More about Microscopes

Click here to find Microscopes Manufacturers

Microscopes are instruments used to study minute objects. Although optical microscopes are the most widely used, other types of microscopes, such as electron and x-ray microscopes, allow researchers to view even smaller objects. In fact, an object viewed through an electron microscope can be magnified millions of times. However, due to their method of operation and to the preparation required for viewing samples, electron microscopes present a variety of complications when viewing certain objects, especially those of a biological nature.

Most microscopic research is performed using compound optical microscopes. These microscopes, which can provide magnification of up to one thousand times the original image, involve a series of lenses, including an eye-piece and different adjustable objective lenses. The object being viewed is placed beneath the active objective lens on an area called a stage. Generally, light is directed at the object from a light source below the stage. The lenses, which are precisely calibrated, high-quality glass shapes, then magnify the image and direct it through the eyepiece for viewing.

Electron microscopes are used to examine cells, large molecules and other objects too small to be properly studied with an optical microscope. These devices use a beam of electrons to determine the microscopic structure of the object being studied. In the most basic form of electron microscope, the transmission electron microscope, this beam is sent through the specimen, magnified, and then directed to a photographic plate or other instrumentation, resulting in an image. Other types of electron microscopes include reflection, scanning and scanning transmission.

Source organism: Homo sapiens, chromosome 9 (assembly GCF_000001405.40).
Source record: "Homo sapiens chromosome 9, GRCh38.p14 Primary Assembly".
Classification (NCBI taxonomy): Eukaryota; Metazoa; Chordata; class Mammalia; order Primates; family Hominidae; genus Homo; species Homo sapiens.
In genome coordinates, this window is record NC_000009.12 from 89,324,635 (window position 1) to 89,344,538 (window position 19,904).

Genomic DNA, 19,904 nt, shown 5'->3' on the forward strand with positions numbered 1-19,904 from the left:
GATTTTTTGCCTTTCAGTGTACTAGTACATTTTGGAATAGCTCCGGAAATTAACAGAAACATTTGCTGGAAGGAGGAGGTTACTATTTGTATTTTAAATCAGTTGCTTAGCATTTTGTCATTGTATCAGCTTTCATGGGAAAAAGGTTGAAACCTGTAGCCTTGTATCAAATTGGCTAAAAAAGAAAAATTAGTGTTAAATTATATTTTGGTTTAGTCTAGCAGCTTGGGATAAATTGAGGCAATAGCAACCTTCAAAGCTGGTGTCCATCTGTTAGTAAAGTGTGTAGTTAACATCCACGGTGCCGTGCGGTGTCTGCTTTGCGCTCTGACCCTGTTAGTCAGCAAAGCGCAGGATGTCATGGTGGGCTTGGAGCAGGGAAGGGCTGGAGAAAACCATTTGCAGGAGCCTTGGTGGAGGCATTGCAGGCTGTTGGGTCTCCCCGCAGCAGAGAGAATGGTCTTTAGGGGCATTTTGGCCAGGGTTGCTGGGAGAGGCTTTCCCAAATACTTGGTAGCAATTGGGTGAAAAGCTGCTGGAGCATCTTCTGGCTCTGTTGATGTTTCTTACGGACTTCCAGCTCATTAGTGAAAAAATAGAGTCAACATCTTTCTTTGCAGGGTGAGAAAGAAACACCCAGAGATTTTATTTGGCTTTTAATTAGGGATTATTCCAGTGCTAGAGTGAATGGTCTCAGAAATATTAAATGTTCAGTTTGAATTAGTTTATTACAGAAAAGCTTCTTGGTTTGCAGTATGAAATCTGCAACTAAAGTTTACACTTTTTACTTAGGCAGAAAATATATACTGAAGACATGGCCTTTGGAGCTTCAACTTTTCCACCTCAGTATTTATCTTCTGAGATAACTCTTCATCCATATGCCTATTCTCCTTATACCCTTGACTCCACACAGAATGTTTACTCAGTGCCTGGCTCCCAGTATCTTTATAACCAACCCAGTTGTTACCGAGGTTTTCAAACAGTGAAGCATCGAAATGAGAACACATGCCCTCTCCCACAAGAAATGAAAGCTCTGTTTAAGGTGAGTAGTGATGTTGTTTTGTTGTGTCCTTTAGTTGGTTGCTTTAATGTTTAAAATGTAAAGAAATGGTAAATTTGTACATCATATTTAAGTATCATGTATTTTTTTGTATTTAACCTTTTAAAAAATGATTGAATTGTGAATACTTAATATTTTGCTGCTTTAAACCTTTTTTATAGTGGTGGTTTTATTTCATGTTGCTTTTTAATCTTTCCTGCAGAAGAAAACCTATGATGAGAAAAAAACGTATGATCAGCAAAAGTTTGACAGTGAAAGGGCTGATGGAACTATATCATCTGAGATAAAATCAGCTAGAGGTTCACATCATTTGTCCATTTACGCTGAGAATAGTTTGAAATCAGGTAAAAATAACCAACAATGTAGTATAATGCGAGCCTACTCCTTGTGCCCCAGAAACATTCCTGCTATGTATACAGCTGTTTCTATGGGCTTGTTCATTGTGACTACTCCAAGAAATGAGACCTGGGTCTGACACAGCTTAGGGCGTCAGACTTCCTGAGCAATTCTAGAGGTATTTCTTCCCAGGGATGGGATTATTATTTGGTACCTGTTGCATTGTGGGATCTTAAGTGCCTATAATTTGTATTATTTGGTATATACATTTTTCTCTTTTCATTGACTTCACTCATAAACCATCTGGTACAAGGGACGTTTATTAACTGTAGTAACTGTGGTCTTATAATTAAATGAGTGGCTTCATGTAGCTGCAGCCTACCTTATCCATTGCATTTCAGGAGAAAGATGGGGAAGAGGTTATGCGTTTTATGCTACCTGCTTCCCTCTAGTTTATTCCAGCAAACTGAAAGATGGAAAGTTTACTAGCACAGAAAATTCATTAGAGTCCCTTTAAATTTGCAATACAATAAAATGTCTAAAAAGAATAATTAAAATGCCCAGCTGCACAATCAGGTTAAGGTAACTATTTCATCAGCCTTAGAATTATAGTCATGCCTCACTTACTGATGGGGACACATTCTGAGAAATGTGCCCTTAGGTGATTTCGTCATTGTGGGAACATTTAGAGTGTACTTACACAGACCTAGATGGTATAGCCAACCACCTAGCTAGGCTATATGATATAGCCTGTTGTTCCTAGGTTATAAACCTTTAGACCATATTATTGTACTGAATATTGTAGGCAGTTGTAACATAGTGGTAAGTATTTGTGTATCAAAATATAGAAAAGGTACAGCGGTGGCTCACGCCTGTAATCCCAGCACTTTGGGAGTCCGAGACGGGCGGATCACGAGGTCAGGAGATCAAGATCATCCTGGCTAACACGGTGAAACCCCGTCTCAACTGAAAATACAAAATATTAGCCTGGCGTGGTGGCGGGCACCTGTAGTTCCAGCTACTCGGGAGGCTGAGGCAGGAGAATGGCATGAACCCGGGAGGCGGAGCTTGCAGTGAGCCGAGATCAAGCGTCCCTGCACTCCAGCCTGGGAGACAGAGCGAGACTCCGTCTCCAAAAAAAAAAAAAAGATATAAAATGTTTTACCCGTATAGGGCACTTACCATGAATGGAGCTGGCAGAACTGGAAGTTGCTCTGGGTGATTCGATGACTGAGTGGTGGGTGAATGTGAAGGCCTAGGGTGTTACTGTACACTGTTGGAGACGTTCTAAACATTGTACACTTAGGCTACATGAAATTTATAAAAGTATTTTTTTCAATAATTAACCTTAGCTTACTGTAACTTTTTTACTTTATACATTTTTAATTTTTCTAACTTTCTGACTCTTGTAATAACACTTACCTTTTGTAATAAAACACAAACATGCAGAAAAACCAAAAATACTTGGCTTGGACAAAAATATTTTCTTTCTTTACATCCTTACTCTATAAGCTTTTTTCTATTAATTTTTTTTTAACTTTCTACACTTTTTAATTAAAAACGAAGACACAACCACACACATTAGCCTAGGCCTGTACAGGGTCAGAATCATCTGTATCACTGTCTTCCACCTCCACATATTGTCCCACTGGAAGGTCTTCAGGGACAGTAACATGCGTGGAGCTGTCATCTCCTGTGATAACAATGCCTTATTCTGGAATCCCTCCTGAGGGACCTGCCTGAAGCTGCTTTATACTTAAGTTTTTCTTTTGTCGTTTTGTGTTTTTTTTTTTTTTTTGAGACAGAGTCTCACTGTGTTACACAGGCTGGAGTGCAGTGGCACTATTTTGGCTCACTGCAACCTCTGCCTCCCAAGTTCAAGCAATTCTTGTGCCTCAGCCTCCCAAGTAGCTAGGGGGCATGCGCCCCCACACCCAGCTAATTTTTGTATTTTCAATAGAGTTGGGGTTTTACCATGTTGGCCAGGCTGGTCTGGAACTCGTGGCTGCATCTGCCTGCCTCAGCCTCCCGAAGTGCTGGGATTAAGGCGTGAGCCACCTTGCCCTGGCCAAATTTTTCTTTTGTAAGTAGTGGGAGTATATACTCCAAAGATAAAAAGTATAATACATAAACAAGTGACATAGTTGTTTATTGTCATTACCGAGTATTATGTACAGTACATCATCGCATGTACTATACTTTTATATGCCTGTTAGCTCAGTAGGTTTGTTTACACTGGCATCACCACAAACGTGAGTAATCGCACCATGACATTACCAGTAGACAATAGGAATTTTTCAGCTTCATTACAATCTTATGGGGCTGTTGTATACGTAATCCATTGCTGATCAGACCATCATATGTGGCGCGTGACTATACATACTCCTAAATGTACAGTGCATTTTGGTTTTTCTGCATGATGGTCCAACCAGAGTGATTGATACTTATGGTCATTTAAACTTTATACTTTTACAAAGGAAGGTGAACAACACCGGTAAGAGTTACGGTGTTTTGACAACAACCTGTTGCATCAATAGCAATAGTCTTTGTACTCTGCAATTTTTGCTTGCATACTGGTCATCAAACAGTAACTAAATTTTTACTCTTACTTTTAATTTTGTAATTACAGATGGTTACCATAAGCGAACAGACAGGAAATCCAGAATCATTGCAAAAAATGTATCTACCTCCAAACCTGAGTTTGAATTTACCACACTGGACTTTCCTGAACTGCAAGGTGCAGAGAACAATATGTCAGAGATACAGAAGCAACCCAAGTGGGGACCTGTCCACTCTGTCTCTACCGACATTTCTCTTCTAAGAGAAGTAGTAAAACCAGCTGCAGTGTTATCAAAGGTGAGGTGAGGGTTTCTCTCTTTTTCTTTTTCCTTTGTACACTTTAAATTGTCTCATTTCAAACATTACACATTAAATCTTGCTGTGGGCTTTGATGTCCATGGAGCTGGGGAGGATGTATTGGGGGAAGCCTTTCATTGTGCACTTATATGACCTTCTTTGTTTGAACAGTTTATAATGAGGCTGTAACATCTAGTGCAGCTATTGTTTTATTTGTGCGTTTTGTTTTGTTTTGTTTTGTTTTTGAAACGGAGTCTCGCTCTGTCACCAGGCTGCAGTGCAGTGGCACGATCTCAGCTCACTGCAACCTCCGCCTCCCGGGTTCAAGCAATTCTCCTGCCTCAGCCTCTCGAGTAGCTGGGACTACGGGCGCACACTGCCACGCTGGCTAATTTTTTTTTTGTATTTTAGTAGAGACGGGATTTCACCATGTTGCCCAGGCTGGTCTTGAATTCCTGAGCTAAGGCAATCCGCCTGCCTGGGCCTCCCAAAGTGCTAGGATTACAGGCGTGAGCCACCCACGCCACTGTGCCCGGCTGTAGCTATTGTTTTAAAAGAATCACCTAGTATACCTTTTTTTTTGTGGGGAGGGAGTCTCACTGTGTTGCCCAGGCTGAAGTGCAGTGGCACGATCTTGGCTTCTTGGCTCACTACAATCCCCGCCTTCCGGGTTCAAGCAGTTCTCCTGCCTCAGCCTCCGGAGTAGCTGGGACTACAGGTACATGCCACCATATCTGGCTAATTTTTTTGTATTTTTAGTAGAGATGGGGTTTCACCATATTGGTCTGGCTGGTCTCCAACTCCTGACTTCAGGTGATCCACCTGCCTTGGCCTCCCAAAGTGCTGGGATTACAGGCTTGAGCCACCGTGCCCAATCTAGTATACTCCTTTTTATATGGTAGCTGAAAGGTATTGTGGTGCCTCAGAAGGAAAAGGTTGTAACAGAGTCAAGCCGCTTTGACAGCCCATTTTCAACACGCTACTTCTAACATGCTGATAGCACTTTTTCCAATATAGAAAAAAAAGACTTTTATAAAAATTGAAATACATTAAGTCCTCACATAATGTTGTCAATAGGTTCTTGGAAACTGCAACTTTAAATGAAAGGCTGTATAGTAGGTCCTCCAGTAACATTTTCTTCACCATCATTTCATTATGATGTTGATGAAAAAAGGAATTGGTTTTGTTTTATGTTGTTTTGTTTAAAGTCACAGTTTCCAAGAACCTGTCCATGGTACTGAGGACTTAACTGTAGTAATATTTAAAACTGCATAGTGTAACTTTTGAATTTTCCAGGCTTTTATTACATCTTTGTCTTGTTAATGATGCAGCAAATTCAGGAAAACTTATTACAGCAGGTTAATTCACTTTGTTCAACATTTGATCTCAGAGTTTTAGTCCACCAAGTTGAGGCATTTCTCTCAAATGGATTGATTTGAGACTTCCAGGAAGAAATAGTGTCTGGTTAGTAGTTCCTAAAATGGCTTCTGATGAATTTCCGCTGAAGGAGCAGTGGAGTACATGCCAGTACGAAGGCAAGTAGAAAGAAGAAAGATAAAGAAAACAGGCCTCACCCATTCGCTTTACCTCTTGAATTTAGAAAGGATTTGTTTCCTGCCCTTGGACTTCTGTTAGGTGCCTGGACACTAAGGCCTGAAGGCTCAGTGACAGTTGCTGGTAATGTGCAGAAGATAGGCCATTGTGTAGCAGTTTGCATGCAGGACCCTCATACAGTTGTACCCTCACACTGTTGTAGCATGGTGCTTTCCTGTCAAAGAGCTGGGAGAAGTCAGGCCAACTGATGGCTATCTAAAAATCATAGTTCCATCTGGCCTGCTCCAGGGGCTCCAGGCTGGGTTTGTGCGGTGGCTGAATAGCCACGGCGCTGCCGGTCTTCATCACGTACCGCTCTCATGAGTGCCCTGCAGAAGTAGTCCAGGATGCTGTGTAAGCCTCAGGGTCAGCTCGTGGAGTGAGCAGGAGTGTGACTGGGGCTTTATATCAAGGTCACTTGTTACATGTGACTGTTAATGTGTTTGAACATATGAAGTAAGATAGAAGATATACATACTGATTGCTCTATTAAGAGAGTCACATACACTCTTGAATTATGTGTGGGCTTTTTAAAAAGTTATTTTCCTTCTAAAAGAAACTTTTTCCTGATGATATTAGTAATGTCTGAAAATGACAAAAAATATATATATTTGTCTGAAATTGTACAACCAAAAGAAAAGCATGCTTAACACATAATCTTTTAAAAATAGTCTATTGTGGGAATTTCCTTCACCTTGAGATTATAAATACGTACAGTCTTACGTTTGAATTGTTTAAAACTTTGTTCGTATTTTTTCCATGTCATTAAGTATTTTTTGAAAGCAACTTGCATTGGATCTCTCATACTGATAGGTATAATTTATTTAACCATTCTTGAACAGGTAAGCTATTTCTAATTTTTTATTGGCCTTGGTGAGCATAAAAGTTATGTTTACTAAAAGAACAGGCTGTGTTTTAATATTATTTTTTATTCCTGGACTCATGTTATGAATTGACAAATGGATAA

In many cases, specimens viewed through a microscope are stained or treated with various substances to provide a better image. Although this can alter the object being studied, it may be necessary and generally offers numerous advantages. In fluorescence microscopy, for example, which uses ultraviolet light to study various subjects, dyes can help isolate different cells and cellular structures.

Was this information helpful? Would you like to contribute to this description?
Tell Us What You Think!

Full Name:
E-Mail Address:

* All fields are required


Copyright© 2014 Thomas Publishing Company. All Rights Reserved. See Terms and Conditions or Privacy Statement. Website Last Modified August 30, 2014.

Thomas Register® and Thomas Regional® are part of

ThomasNet Is A Registered Trademark Of Thomas Publishing Company.

print screen